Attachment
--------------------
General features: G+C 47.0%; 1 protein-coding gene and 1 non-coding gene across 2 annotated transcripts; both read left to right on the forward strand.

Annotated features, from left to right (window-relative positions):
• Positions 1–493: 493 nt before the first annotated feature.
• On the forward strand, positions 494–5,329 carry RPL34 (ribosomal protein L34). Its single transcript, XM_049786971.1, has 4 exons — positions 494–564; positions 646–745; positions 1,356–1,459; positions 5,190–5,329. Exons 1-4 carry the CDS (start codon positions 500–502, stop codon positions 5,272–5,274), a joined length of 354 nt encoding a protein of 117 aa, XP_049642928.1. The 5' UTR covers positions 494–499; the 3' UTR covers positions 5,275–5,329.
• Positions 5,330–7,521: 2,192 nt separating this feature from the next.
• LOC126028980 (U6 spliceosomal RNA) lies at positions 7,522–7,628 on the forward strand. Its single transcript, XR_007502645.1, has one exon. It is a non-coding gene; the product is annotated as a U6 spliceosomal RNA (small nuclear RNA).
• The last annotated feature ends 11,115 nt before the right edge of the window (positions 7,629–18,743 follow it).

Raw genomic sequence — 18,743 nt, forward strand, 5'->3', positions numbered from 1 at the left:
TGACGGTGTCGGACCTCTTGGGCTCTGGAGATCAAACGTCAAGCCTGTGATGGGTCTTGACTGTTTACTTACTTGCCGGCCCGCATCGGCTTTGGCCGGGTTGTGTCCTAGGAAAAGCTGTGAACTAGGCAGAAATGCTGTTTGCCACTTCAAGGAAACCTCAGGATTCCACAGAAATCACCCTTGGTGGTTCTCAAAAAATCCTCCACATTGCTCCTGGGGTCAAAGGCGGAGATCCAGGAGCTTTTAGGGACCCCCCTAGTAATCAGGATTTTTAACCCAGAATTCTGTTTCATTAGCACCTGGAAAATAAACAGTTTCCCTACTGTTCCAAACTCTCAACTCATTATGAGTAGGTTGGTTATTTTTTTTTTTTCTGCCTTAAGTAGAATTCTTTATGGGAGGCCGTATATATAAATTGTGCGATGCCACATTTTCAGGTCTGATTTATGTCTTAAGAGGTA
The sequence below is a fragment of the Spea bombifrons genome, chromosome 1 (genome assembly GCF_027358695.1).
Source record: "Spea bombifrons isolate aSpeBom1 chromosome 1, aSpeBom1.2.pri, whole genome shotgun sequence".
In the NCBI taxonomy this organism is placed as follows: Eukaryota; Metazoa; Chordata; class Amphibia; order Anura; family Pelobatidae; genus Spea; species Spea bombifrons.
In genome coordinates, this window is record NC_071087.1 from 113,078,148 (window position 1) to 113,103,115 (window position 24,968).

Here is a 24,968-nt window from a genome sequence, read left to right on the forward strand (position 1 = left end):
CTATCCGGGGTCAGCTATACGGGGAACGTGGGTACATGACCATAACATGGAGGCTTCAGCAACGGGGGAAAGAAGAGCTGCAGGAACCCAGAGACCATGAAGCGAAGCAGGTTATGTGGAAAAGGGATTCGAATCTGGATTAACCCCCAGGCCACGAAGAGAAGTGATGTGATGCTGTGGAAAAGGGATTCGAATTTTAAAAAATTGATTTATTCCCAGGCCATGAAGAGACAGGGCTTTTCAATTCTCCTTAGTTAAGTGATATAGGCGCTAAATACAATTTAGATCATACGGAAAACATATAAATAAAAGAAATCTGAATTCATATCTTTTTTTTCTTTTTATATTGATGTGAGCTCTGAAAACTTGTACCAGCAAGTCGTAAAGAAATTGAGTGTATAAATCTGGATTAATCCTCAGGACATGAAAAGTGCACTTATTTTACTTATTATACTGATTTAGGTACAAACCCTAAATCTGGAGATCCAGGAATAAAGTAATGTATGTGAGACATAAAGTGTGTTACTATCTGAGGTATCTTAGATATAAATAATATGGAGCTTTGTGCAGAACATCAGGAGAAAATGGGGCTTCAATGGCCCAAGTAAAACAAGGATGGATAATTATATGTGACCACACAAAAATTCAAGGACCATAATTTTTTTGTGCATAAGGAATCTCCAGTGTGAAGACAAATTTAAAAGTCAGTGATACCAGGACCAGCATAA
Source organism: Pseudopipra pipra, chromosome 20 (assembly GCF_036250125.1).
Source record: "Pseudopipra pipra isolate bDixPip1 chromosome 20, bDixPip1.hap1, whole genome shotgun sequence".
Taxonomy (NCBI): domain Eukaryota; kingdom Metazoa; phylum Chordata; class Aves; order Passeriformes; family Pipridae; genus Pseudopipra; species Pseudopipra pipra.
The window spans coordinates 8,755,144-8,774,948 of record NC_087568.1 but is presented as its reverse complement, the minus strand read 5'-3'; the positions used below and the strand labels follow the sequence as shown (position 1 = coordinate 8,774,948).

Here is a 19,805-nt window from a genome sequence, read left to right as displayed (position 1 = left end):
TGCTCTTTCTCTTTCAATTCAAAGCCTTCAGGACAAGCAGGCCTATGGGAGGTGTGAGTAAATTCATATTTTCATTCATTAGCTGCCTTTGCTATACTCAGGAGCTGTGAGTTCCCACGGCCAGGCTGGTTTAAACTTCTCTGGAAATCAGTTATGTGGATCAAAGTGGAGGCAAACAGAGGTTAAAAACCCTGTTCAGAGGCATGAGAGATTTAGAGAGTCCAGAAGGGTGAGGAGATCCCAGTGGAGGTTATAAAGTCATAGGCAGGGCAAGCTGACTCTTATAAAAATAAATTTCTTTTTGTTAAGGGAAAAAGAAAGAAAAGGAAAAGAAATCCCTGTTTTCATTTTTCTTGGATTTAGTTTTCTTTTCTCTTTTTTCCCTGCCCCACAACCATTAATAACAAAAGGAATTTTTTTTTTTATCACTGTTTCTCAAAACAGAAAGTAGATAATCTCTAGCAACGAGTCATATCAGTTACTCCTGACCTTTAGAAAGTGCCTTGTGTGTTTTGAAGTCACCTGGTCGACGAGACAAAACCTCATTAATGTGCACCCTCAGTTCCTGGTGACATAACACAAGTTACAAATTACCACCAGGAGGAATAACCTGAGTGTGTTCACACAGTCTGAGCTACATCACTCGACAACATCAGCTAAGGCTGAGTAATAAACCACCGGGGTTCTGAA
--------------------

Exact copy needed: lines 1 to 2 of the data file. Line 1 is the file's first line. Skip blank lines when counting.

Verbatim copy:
General features: G+C 47.0%; 1 protein-coding gene and 1 non-coding gene across 2 annotated transcripts; both read left to right on the forward strand.

Annotated features, from left to right (window-relative positions):